Wilmington, NC, Without Access As Florence Death Toll Reaches 20

The 120,000 residents of Wilmington have no means of travel inside the city, and no one can get in to them.

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The 120,000 residents of Wilmington have no means of travel inside the city, and no one can get in to them.

North Carolina’s 8th largest city is cut off from the rest of the world Monday as still-rising floodwaters engulf the state. Rescuers have brought some food and water to the city of nearly 120,000 people as the effects of Hurricane Florence, now downgraded to a tropical storm, continue to wreak havoc on the state.

As of Monday afternoon, around 450,000 homes and businesses in the state are without power. So far, more than 2,600 people and 300 animals have been rescued from flooded areas. Others still await rescue. Authorities have ordered an immediate evacuation for 7,500 people living near Cape Fear and Little Rivers.

So far, 20 fatalities have been reported in North and South Carolina, including a 1-year-old boy who was swept out of his mother’s arms in raging flood waters.

“This is a monumental disaster for North Carolina,” said Gov. Roy Cooper.

Meanwhile, workers inside Duke Energy Brunswick nuclear plant are also cut off from the rest of the world. Floodwaters all around the plant have made it impossible for those within to leave. The employees are not in any immediate danger.

There are currently 20 roads closed in Charlotte, NC, according to information provided by the Weather Channel. Further east in the state, almost 100 roads are completely underwater. In addition, about 60 miles of I-95 have been closed due to the flooding.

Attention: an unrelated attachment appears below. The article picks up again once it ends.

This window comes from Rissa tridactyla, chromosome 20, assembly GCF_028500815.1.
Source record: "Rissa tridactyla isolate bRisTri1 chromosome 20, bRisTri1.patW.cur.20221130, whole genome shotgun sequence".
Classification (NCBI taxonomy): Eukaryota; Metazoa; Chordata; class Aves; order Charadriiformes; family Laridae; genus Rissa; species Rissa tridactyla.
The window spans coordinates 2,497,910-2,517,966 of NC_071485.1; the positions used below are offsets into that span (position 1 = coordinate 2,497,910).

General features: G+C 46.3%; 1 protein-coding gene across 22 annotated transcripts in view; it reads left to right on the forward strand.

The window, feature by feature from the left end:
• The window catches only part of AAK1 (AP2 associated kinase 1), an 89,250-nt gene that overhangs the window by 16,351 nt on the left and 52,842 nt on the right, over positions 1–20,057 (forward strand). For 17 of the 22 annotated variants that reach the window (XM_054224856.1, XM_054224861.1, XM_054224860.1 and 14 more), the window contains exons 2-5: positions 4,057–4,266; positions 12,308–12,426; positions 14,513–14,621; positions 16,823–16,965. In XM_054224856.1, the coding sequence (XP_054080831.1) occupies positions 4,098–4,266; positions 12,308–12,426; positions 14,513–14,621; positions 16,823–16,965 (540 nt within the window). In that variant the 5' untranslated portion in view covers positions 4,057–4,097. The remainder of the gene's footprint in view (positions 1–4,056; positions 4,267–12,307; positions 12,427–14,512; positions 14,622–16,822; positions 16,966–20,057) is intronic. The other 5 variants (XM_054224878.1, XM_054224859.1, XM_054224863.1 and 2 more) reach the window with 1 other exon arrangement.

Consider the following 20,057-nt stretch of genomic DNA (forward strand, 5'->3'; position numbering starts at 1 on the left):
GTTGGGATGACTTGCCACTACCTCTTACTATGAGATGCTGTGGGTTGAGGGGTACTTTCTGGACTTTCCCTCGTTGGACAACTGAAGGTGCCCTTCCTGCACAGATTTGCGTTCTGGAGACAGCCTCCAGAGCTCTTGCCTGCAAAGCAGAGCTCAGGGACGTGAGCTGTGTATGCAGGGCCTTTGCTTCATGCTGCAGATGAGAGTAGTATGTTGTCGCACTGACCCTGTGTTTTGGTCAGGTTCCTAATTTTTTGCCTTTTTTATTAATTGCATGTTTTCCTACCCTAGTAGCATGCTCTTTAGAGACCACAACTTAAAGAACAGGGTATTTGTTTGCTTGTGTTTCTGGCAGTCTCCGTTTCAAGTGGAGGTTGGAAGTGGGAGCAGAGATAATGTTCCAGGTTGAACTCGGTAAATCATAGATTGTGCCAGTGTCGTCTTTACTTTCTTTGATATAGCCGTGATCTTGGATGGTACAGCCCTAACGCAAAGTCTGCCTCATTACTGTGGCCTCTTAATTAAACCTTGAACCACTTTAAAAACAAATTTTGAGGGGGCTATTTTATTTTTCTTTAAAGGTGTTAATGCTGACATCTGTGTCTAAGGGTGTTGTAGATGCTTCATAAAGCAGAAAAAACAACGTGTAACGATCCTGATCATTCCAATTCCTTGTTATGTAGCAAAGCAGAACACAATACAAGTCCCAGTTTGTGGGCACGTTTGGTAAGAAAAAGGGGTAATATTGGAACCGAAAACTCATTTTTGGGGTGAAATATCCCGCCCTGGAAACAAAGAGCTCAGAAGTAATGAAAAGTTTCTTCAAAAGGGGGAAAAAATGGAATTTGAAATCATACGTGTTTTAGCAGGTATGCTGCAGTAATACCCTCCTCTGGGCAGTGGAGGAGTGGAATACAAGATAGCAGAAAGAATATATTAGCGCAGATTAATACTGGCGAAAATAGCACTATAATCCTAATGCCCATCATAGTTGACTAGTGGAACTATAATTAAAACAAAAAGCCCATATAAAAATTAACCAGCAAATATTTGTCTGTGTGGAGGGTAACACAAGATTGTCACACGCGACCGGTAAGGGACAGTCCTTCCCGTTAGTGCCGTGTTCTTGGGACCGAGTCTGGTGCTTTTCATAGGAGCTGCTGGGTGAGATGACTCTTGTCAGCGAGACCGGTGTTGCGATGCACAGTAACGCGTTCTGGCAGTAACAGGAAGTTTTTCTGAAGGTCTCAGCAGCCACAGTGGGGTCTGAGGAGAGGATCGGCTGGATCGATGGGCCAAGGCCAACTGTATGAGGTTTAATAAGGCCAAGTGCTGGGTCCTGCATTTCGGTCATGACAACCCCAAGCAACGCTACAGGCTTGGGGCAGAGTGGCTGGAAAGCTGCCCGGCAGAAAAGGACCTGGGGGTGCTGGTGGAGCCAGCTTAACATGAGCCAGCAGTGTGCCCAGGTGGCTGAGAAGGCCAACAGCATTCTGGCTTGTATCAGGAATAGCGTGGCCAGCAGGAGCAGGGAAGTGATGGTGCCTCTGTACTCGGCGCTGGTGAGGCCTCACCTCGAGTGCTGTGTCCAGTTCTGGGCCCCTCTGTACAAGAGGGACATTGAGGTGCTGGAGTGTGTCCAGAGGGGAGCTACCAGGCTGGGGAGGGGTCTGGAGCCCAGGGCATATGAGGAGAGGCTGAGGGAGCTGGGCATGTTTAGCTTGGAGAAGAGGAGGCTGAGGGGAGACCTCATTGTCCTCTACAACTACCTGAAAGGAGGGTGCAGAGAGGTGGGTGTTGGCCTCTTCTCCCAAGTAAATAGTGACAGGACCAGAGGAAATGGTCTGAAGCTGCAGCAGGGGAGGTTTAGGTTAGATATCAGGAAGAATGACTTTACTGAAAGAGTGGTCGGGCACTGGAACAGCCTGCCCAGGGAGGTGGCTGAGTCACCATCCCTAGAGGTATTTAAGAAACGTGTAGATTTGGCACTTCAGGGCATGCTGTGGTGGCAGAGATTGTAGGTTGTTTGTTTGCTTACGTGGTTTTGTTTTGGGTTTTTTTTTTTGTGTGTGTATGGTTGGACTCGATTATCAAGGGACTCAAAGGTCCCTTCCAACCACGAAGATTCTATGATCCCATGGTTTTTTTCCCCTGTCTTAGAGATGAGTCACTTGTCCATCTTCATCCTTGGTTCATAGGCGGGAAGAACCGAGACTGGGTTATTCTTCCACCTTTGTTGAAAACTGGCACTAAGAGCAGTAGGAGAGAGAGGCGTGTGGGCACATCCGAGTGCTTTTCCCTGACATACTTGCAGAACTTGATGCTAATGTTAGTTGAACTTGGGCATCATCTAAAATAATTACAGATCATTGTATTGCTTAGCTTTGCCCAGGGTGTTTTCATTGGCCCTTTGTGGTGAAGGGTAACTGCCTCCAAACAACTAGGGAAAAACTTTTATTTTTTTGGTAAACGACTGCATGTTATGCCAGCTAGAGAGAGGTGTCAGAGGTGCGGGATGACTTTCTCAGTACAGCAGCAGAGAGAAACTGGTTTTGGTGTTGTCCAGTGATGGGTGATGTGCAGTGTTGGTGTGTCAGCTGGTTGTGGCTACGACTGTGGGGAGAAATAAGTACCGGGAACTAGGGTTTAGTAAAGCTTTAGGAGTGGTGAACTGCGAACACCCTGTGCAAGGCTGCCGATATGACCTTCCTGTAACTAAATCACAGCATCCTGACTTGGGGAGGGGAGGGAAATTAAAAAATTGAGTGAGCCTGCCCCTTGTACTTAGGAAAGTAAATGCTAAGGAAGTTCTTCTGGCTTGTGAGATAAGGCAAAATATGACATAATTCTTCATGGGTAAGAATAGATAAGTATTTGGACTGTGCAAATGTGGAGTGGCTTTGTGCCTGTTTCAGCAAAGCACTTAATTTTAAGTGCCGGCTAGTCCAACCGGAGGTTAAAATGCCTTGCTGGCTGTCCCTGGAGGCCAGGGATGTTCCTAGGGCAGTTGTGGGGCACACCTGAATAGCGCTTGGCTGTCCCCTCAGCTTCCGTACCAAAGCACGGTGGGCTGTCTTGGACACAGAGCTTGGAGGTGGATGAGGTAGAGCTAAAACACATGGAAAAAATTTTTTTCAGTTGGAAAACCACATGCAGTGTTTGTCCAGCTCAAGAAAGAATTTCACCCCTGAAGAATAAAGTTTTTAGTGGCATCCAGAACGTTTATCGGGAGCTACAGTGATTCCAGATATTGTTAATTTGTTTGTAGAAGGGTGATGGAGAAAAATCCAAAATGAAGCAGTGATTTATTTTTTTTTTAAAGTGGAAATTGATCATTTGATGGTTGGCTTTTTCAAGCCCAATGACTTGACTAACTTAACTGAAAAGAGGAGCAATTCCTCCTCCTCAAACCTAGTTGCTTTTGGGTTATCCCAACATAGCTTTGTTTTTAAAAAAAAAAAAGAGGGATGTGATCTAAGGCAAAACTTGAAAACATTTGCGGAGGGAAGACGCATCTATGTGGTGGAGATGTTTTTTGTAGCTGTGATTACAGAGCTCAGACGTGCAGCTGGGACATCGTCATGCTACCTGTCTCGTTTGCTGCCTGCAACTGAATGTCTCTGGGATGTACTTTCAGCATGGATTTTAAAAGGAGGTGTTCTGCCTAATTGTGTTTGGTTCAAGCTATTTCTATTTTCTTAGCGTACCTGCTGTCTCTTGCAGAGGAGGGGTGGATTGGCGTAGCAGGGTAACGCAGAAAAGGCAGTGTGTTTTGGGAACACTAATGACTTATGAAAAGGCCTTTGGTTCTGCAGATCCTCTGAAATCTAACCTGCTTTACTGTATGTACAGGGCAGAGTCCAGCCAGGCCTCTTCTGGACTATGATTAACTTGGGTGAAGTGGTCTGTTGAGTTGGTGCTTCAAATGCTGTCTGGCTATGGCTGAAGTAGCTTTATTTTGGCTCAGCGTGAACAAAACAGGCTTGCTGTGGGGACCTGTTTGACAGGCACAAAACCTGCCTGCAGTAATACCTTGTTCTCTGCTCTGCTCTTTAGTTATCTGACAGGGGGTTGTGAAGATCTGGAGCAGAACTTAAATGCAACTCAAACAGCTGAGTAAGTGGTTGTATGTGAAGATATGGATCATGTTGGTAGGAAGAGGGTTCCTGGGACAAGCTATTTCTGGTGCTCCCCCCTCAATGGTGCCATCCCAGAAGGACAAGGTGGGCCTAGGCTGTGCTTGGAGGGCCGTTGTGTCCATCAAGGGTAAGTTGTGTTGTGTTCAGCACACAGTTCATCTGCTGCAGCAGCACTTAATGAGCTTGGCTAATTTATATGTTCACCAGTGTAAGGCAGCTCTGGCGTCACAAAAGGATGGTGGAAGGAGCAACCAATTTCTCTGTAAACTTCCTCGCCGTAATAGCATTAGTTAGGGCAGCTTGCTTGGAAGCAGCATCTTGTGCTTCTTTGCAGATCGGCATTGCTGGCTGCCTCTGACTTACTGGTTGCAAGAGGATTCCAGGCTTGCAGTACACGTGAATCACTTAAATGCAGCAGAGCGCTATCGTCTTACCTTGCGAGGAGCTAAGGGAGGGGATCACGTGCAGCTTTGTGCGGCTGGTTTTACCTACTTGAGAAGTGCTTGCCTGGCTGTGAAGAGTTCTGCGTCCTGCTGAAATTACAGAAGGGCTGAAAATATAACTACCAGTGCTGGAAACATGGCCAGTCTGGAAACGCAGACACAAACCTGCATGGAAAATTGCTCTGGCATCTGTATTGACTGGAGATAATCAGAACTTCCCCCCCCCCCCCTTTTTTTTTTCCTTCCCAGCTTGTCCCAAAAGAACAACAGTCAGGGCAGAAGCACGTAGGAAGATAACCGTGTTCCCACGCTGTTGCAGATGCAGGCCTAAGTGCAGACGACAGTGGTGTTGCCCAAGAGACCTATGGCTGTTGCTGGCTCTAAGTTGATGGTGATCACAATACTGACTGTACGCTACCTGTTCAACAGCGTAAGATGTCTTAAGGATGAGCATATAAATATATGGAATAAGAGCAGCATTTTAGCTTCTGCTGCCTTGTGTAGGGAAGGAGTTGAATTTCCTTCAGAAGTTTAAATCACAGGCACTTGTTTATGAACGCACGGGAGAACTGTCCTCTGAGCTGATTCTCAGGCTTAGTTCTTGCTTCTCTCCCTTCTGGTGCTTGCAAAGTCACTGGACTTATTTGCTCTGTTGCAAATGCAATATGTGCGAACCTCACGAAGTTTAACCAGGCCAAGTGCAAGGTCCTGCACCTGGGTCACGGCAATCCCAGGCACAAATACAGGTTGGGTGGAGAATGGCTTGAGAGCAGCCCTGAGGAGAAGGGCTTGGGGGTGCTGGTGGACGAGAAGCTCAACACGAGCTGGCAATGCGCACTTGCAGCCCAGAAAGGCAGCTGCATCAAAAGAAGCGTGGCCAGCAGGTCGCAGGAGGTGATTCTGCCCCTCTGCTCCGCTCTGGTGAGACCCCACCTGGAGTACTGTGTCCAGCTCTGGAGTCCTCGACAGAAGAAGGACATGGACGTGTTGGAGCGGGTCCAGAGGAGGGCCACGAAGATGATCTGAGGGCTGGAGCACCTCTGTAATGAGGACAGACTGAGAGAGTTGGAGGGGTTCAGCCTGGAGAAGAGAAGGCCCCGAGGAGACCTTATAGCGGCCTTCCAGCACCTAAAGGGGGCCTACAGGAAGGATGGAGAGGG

Wilmington has been hit by 20 feet of rain since Thursday. Most of the traffic lights and homes in the city are dark Monday as waters reach dangerous levels. Trucks from Fort Bragg managed to get through the closed roads on Monday to bring four days’ worth of food and water for 60,000 people, roughly half the city’s population.

One road into town is providing some access into Wilmington, according to the Kansas City Star. But it’s unknown how safe the road is or how long it will be accessible, as the nearby Cape Fear River continues to rise. Officials have no estimates on when the roads in Wilmington will be open again.

“At this time, things are moving as well as can be in the city,” Wilmington Mayor Bill Saffo told reporters.

The Charlotte Post and Courier reports that entire neighborhoods have been swallowed by rain and river waters. There are no reliable routes for travel within the city or out of it, as nearby I-40 is closed because many parts of the interstate are under water.

Around 80,000 people are without power in Wilmington as of Monday afternoon.

There are many downed power lines and trees blocking roads in Wilmington in addition to the water, making it even more difficult to estimate when the city may have access to the world outside again.